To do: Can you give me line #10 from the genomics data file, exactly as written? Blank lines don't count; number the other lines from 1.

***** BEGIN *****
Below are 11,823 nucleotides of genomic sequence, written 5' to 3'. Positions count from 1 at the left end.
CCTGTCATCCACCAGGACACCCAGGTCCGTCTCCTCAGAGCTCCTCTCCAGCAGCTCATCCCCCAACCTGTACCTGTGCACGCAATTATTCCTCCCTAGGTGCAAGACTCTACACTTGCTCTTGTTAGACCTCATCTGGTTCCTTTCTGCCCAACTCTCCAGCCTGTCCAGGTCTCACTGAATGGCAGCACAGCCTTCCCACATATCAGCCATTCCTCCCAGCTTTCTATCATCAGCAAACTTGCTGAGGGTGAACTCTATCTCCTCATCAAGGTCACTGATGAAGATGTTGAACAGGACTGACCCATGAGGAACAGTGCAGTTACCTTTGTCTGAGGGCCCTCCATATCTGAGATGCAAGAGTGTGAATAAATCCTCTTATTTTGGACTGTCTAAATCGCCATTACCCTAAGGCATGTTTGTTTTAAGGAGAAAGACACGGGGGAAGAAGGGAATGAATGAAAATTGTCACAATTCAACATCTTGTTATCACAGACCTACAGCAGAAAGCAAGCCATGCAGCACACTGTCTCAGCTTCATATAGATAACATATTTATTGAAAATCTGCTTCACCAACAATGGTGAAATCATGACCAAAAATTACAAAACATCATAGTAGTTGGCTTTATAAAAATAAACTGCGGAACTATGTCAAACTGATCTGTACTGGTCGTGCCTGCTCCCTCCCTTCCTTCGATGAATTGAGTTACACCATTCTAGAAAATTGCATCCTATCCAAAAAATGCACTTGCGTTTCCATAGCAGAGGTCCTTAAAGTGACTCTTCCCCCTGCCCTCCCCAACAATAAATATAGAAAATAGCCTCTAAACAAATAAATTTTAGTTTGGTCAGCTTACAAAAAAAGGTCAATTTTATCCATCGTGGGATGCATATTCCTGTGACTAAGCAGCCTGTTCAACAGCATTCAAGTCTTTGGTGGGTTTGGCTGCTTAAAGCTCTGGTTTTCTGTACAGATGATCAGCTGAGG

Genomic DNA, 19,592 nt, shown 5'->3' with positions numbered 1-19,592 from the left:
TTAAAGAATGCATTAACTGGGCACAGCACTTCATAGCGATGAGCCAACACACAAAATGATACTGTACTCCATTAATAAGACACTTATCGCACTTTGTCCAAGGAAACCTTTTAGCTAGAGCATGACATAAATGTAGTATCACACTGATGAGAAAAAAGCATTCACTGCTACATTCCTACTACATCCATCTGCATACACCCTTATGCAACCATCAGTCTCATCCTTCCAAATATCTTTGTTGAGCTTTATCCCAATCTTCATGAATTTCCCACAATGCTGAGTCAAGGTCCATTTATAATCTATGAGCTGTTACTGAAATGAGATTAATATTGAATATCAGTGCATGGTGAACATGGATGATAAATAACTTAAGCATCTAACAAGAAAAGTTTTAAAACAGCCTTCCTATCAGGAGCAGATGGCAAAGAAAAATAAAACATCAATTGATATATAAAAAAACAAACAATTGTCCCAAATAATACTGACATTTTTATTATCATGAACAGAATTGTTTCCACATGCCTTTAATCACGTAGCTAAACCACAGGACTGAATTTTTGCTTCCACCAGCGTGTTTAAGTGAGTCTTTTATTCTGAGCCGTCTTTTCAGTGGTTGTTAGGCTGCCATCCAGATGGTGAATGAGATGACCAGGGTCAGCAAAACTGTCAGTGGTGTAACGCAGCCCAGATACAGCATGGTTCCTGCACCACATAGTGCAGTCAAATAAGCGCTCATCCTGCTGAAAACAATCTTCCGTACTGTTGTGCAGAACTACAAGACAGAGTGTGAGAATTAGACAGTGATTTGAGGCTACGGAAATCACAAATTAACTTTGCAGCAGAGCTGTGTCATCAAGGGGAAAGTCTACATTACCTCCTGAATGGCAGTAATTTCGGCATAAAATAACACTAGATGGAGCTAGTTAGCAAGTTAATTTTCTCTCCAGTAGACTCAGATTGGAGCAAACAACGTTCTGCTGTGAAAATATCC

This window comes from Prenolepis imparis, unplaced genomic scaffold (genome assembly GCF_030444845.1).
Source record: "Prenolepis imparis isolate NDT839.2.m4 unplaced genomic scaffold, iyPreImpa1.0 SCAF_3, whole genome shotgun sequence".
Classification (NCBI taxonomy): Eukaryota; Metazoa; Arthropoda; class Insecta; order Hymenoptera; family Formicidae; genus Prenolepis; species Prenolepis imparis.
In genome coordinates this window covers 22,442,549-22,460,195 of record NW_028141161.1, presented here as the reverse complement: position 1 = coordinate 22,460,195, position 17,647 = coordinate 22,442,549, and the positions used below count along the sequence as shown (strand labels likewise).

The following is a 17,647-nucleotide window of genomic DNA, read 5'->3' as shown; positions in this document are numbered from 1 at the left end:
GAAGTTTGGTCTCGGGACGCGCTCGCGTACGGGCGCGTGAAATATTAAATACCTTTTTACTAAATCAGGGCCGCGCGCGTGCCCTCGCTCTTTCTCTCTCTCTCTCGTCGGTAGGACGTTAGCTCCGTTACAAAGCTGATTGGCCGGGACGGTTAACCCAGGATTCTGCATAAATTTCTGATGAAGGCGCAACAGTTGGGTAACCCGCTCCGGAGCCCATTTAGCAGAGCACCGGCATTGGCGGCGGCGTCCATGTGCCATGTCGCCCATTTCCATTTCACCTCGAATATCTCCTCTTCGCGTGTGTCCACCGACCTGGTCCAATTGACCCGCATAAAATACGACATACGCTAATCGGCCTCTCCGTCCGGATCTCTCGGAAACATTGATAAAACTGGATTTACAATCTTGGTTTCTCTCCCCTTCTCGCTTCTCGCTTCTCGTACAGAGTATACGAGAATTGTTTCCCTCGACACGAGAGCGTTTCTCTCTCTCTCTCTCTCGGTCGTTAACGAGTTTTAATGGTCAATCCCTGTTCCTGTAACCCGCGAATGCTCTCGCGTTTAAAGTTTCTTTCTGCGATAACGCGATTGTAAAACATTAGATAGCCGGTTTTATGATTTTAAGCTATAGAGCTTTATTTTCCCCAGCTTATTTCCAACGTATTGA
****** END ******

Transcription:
GAAGTTTGGTCTCGGGACGCGCTCGCGTACGGGCGCGTGAAATATTAAATACCTTTTTACTAAATCAGGGCCGCGCGCGTGCCCTCGCTCTTTCTCTCTCTCTCTCGTCGGTAGGACGTTAGCTCCGTTACAAAGCTGATTGGCCGGGACGGTTAACCCAGGATTCTGCATAAATTTCTGATGAAGGCGCAACAGTTGGGTAACCCGCTCCGGAGCCCATTTAGCAGAGCACCGGCATTGGCGGCGGCGTCCATGTGCCATGTCGCCCATTTCCATTTCACCTCGAATATCTCCTCTTCGCGTGTGTCCACCGACCTGGTCCAATTGACCCGCATAAAATACGACATACGCTAATCGGCCTCTCCGTCCGGATCTCTCGGAAACATTGATAAAACTGGATTTACAATCTTGGTTTCTCTCCCCTTCTCGCTTCTCGCTTCTCGTACAGAGTATACGAGAATTGTTTCCCTCGACACGAGAGCGTTTCTCTCTCTCTCTCTCTCGGTCGTTAACGAGTTTTAATGGTCAATCCCTGTTCCTGTAACCCGCGAATGCTCTCGCGTTTAAAGTTTCTTTCTGCGATAACGCGATTGTAAAACATTAGATAGCCGGTTTTATGATTTTAAGCTATAGAGCTTTATTTTCCCCAGCTTATTTCCAACGTATTGA